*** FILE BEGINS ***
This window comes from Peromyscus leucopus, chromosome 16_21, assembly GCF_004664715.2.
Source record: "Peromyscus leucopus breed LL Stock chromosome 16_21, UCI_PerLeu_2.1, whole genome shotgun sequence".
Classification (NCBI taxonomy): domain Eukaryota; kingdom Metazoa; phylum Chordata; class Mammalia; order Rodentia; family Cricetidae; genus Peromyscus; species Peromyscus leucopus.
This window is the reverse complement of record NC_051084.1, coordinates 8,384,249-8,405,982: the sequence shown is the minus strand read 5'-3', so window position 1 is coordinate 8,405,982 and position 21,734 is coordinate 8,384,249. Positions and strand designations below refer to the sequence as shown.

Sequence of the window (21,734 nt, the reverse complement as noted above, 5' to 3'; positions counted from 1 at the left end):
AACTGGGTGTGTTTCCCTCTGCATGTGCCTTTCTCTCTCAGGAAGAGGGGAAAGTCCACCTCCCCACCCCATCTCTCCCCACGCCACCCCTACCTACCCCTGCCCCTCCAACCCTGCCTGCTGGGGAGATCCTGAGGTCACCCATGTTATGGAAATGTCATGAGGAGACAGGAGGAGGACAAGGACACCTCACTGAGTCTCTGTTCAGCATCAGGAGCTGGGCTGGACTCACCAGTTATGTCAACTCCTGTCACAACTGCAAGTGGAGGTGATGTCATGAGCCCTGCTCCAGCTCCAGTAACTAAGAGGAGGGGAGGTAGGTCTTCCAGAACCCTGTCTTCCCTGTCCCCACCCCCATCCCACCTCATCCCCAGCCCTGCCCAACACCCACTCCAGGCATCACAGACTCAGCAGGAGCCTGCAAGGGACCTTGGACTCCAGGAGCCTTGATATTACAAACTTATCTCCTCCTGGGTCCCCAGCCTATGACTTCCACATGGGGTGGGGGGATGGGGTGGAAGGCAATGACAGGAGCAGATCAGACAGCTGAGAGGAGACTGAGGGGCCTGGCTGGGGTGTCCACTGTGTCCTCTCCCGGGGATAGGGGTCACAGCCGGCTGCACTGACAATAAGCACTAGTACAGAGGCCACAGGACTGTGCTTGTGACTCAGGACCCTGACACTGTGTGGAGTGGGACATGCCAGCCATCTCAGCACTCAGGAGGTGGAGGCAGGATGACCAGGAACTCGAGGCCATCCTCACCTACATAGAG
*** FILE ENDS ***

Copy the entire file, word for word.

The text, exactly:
This window comes from Peromyscus leucopus, chromosome 16_21, assembly GCF_004664715.2.
Source record: "Peromyscus leucopus breed LL Stock chromosome 16_21, UCI_PerLeu_2.1, whole genome shotgun sequence".
Classification (NCBI taxonomy): domain Eukaryota; kingdom Metazoa; phylum Chordata; class Mammalia; order Rodentia; family Cricetidae; genus Peromyscus; species Peromyscus leucopus.
This window is the reverse complement of record NC_051084.1, coordinates 8,384,249-8,405,982: the sequence shown is the minus strand read 5'-3', so window position 1 is coordinate 8,405,982 and position 21,734 is coordinate 8,384,249. Positions and strand designations below refer to the sequence as shown.

Sequence of the window (21,734 nt, the reverse complement as noted above, 5' to 3'; positions counted from 1 at the left end):
AACTGGGTGTGTTTCCCTCTGCATGTGCCTTTCTCTCTCAGGAAGAGGGGAAAGTCCACCTCCCCACCCCATCTCTCCCCACGCCACCCCTACCTACCCCTGCCCCTCCAACCCTGCCTGCTGGGGAGATCCTGAGGTCACCCATGTTATGGAAATGTCATGAGGAGACAGGAGGAGGACAAGGACACCTCACTGAGTCTCTGTTCAGCATCAGGAGCTGGGCTGGACTCACCAGTTATGTCAACTCCTGTCACAACTGCAAGTGGAGGTGATGTCATGAGCCCTGCTCCAGCTCCAGTAACTAAGAGGAGGGGAGGTAGGTCTTCCAGAACCCTGTCTTCCCTGTCCCCACCCCCATCCCACCTCATCCCCAGCCCTGCCCAACACCCACTCCAGGCATCACAGACTCAGCAGGAGCCTGCAAGGGACCTTGGACTCCAGGAGCCTTGATATTACAAACTTATCTCCTCCTGGGTCCCCAGCCTATGACTTCCACATGGGGTGGGGGGATGGGGTGGAAGGCAATGACAGGAGCAGATCAGACAGCTGAGAGGAGACTGAGGGGCCTGGCTGGGGTGTCCACTGTGTCCTCTCCCGGGGATAGGGGTCACAGCCGGCTGCACTGACAATAAGCACTAGTACAGAGGCCACAGGACTGTGCTTGTGACTCAGGACCCTGACACTGTGTGGAGTGGGACATGCCAGCCATCTCAGCACTCAGGAGGTGGAGGCAGGATGACCAGGAACTCGAGGCCATCCTCACCTACATAGAG